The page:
This is, of course, not very different from the excuses regularly offered up for the policing of women. According to Rachel Spronk, in her book Ambiguous Pleasures: Sexuality and Middle Class Self-perceptions in Nairobi, "sexuality is perceived in every society as essential to the social and moral order". Its control is thus considered crucial to social cohesion. This reasoning is not, as many seem to suggest, a preserve of the poor and uneducated. As Spronk continues to note, in Kenya, "different groups of men, such as religious leaders, opinion makers in the media and government authorities, have expressed concern about women who have become 'visible' through the transformations of the last decade".
This gives rise to the crude assertions that it is not the violence and humiliation visited upon women that is a threat to order, but rather it is the rights they have won in recent times, the ability to determine their own standards of sexuality, dress and propriety. In similar fashion, the very rights Kenyans spent decades fighting for are increasingly regarded as expendable and those fighting to preserve them branded as naive do-gooders or the puppets of foreign masters.
Barrier to efficient action
It is the rights to expression, assembly and privacy, not the failure to seriously address security issues, to reform security organs as required by law, to properly investigate crimes and to invest intelligence and community relations, that are blamed for rising insecurity. A free press and independent courts are targeted as a barrier to efficient action, facilitators of chaos and gridlock not defenders of justice and accountability.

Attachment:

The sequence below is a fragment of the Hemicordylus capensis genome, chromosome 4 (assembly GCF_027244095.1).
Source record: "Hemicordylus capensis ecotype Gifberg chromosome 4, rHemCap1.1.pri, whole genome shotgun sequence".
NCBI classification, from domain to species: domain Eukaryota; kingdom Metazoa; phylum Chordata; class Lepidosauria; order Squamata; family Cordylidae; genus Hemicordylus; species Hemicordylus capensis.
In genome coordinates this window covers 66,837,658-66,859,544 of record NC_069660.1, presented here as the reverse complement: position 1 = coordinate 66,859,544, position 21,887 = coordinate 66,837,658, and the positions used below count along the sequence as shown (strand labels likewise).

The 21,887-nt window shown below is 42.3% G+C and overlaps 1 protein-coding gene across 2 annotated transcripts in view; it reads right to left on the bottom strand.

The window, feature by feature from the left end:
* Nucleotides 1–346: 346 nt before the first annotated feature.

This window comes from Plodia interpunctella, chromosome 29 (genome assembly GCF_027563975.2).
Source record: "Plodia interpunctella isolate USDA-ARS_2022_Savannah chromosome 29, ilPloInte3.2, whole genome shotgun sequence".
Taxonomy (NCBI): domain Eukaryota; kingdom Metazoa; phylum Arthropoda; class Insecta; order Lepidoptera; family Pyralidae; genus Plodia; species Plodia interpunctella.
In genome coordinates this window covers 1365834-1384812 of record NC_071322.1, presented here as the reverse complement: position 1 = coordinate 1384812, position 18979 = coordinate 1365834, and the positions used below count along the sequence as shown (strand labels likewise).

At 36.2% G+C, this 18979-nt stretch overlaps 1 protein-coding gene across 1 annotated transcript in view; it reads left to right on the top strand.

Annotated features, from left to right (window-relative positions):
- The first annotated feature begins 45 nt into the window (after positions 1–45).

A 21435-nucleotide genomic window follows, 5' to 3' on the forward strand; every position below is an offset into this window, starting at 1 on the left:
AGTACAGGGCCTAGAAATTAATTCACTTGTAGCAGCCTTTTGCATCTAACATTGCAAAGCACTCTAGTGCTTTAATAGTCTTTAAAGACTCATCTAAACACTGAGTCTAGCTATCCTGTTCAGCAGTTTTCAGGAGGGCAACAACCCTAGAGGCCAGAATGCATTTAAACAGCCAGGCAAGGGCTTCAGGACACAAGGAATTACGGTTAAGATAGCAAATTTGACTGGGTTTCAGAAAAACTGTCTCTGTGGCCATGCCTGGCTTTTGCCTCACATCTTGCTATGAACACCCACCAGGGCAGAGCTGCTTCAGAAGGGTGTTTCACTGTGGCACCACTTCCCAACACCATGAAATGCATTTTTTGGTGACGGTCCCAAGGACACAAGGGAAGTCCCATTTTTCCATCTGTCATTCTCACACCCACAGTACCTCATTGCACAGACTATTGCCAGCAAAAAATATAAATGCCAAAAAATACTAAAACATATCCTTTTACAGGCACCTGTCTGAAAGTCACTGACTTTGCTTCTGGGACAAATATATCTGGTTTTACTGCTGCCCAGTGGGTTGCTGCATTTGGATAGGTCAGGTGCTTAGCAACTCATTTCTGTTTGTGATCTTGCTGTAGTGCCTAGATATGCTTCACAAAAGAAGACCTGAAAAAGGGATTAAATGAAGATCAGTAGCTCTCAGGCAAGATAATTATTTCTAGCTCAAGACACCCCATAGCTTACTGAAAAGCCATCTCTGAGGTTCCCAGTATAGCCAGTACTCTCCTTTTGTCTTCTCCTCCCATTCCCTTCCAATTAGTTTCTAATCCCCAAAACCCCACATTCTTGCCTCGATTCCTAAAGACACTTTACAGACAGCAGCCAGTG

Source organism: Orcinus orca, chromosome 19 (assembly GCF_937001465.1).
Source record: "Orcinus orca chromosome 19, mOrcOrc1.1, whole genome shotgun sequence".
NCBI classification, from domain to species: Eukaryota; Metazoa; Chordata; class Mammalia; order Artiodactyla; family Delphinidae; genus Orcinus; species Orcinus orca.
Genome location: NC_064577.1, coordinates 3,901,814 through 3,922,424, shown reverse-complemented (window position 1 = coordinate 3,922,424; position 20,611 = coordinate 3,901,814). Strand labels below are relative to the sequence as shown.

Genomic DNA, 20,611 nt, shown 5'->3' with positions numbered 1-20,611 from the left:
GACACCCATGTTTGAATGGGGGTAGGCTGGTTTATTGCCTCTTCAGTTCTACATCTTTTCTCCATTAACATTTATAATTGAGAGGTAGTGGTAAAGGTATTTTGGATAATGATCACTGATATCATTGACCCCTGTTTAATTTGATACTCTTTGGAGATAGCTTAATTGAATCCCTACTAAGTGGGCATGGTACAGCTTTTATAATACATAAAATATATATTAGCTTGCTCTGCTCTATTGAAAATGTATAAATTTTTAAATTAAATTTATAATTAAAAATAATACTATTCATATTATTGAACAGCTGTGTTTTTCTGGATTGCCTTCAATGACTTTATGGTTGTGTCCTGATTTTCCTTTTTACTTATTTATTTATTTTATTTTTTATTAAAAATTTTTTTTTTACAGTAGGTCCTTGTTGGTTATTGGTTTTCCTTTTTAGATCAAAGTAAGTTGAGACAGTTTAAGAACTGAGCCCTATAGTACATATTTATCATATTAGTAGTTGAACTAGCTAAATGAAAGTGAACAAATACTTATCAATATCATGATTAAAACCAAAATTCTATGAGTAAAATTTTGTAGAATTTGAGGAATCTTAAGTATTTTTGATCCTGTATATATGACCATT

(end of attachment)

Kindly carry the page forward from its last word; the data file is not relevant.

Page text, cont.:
There is little outrage when the government demonises and abuses the Somali community, or when the army commits abuses against the Pokot community under the guise of seeking to catch the killers of 22 policemen and recover the guns stolen from them. Little discomfort is expressed about the extra-judicial murders of clerics and mosque raids at the coast, or the government’s attempts to intimidate and even silence the country’s famously vibrant civil society.
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The late US Supreme Court Justice Harry Blackmun said: "A necessary corollary of giving individuals freedom to choose how to conduct their lives is acceptance of the fact that different individuals will make different choices."
He added that "we should be especially sensitive to the rights of those whose choices upset the majority". The rabid reactions to women seeking protection of the right to make their own choices has demonstrated just how far Kenyan society has to go before it can truly describe itself as not just free, but also free of the fear of freedom.
It is critical that the slide back to the era of dictatorship and a constriction of individual rights is stemmed.
"The only thing we have to fear is fear itself - nameless, unreasoning, unjustified terror which paralyses needed efforts to convert retreat into advance," declared US President Franklin D Roosevelt during his inaugural speech in 1933. Those words still ring true today, more than 80 years later. Kenyans have little to fear from affirming individual rights and choices. Indeed, it is the historic attempts to curtail such rights, first by the British and then by the post-independence regimes, that have been responsible for the endemic poverty, inequality, oppression and instability.
We must recognise that it is the "nameless, unreasoning, unjustified terror" of individual liberty fostered by groups that fear losing their power over, and thus their ability to extract rents from, their fellow Kenyans is what is converting our constitutional advance into a retreat into oppression. And we must remember and rededicate ourselves to the original aims of the liberation movements of both the colonial and post-colonial periods: To secure freedom, dignity and opportunity for every Kenyan.
Patrick Gathara is a strategic communications consultant, writer, and award-winning political cartoonist based in Nairobi.
Source: Al Jazeera